Thoughts from Places: Basel, Switzerland


Good morning John, Hank and Sam Schwab. I woke up Friday at 9am because I had a train to catch.

Friday was New Years Eve day, and I had nothing to do. My friends are out of town for winter break, and the girl I was supposed to have plans with dipped, leaving me with no plans, and nothing to do. Fortunately, I know how to problem solve. Thursday evening I decided that I wanted to go somewhere on Friday, after looking at a couple of different options, I decided to stay close to home and go to Basel, Switzerland.

Basel is only a 45 minute train ride from Freiburg, which meant that I could go for pretty much an entire day and not have to pay for a hotel room. It was an adventure.

The first thing I did there was go inside a church. As I was leaving, I noticed a sign that said that for two euros I could climb to the top of the tower. I paid my two euros and headed on up. At first the stairway seemed rather normal, as you can tell, its steep, but not very narrow. That changed pretty quickly. You can see at the top of the photo there is a wood ceiling, and in that ceiling is what looks like a half circle. That’s the next staircase. It was narrow, steep with no handrails besides the wall itself, and it felt like it went on forever.

I dont know if I can say that the view from the top was worth it, Friday was rather cloudy and slightly foggy, but you can see the Basel Münster in the distance with the two spires, and the Rhine river is right behind it. The path around the top was icy and slippery, and even though there were high stone railings, I took a look around and then headed back down. That’s where it got interesting.

Climbing up was really no problem, granted I was a little tired when I got to the top, but nothing remarkable. Going down is altogether a different story. The stone steps were extremely narrow and steep, and had been worn smooth by countless amounts of people climbing to the top. It was only wide enough for one person, so running into someone heading the other direction meant I had to literally cling against the wall as they squeezed past me. And I’m a pretty little person. There were points where the only light was coming from a single lamp against a wall, and as you past by it, your back blocks the light for the next four or five steps in front of you.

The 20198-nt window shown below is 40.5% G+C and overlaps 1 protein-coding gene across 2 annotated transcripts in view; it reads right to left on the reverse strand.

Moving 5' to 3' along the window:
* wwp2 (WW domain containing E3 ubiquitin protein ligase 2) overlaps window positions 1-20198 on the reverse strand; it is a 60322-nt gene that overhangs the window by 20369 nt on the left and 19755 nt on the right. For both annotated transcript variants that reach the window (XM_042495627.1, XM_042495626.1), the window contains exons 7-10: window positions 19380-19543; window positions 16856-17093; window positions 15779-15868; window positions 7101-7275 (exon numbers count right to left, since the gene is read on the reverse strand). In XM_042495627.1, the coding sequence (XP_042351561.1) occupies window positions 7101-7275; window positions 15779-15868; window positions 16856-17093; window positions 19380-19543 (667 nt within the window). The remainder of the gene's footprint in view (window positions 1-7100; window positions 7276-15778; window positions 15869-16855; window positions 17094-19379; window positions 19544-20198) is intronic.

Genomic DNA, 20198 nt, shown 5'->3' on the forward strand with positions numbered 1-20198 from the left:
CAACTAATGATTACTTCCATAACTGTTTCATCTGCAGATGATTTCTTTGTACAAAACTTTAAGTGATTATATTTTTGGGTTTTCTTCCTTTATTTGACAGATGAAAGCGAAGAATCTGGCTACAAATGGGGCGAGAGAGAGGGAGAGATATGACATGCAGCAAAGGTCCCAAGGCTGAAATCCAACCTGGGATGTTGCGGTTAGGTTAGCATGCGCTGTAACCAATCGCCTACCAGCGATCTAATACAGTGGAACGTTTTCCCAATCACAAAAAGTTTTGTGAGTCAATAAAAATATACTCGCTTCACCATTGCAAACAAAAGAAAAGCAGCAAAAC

Needless to say, by the time I made it down those stairs and out into the street, I felt like I had legitimately survived the climb. My legs were so tense from trying not to fall, that it felt like I had just climbed a really steep hill on a bike, they were that shaky.

I didnt take that picture of the church, but I just wanted you to see what I’m talking about here. The part where it starts to go pointy is where the stairs lead to, and since there are windows in the middle of the part below, the staircase was, based on where I stepped out on top, squeezed into one of those corners. Never again.

After almost dying, I wandered around the city for a while, crossed the Rhine and wandered a little more. Everything in Switzerland is really, really expensive. A pretzel that I can buy here for 45 cents cost a little over seven Swiss Francs. Thats the other bummer about Switzerland, not only is it expensive, but they dont use the Euro. What a pain in the ass.